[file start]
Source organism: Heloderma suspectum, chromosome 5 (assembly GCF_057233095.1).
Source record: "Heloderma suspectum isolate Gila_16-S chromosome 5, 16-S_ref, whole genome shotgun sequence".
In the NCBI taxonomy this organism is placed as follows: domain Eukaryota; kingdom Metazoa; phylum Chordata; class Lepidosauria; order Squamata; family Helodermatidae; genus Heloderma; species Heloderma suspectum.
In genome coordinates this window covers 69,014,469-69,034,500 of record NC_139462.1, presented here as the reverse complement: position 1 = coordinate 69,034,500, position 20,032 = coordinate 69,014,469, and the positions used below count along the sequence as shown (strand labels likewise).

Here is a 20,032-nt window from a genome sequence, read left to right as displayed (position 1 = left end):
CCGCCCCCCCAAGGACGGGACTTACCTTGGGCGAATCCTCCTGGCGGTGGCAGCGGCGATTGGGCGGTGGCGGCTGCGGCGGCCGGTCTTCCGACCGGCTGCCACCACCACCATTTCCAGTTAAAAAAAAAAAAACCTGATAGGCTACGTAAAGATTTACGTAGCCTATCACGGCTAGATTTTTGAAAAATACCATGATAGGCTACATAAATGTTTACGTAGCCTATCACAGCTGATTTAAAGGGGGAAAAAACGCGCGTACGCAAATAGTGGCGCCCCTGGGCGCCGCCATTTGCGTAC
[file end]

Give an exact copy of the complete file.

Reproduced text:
Source organism: Heloderma suspectum, chromosome 5 (assembly GCF_057233095.1).
Source record: "Heloderma suspectum isolate Gila_16-S chromosome 5, 16-S_ref, whole genome shotgun sequence".
In the NCBI taxonomy this organism is placed as follows: domain Eukaryota; kingdom Metazoa; phylum Chordata; class Lepidosauria; order Squamata; family Helodermatidae; genus Heloderma; species Heloderma suspectum.
In genome coordinates this window covers 69,014,469-69,034,500 of record NC_139462.1, presented here as the reverse complement: position 1 = coordinate 69,034,500, position 20,032 = coordinate 69,014,469, and the positions used below count along the sequence as shown (strand labels likewise).

Here is a 20,032-nt window from a genome sequence, read left to right as displayed (position 1 = left end):
CCGCCCCCCCAAGGACGGGACTTACCTTGGGCGAATCCTCCTGGCGGTGGCAGCGGCGATTGGGCGGTGGCGGCTGCGGCGGCCGGTCTTCCGACCGGCTGCCACCACCACCATTTCCAGTTAAAAAAAAAAAAACCTGATAGGCTACGTAAAGATTTACGTAGCCTATCACGGCTAGATTTTTGAAAAATACCATGATAGGCTACATAAATGTTTACGTAGCCTATCACAGCTGATTTAAAGGGGGAAAAAACGCGCGTACGCAAATAGTGGCGCCCCTGGGCGCCGCCATTTGCGTAC